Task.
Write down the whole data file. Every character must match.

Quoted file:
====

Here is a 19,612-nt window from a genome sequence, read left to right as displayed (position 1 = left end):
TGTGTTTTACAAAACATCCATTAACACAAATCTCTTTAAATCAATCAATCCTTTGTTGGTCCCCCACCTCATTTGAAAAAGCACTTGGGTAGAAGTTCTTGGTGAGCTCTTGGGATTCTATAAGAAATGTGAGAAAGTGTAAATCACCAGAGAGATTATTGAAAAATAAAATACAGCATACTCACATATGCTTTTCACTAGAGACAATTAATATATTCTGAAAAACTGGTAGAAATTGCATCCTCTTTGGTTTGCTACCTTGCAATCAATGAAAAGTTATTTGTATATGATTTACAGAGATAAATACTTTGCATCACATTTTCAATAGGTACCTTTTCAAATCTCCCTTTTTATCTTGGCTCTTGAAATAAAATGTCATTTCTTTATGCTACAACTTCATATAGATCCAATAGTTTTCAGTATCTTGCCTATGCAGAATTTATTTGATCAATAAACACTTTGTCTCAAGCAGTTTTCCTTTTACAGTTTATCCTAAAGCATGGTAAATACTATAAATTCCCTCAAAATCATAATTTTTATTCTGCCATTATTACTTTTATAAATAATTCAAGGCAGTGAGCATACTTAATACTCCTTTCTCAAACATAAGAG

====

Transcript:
Here is a 19,612-nt window from a genome sequence, read left to right as displayed (position 1 = left end):
TGTGTTTTACAAAACATCCATTAACACAAATCTCTTTAAATCAATCAATCCTTTGTTGGTCCCCCACCTCATTTGAAAAAGCACTTGGGTAGAAGTTCTTGGTGAGCTCTTGGGATTCTATAAGAAATGTGAGAAAGTGTAAATCACCAGAGAGATTATTGAAAAATAAAATACAGCATACTCACATATGCTTTTCACTAGAGACAATTAATATATTCTGAAAAACTGGTAGAAATTGCATCCTCTTTGGTTTGCTACCTTGCAATCAATGAAAAGTTATTTGTATATGATTTACAGAGATAAATACTTTGCATCACATTTTCAATAGGTACCTTTTCAAATCTCCCTTTTTATCTTGGCTCTTGAAATAAAATGTCATTTCTTTATGCTACAACTTCATATAGATCCAATAGTTTTCAGTATCTTGCCTATGCAGAATTTATTTGATCAATAAACACTTTGTCTCAAGCAGTTTTCCTTTTACAGTTTATCCTAAAGCATGGTAAATACTATAAATTCCCTCAAAATCATAATTTTTATTCTGCCATTATTACTTTTATAAATAATTCAAGGCAGTGAGCATACTTAATACTCCTTTCTCAAACATAAGAG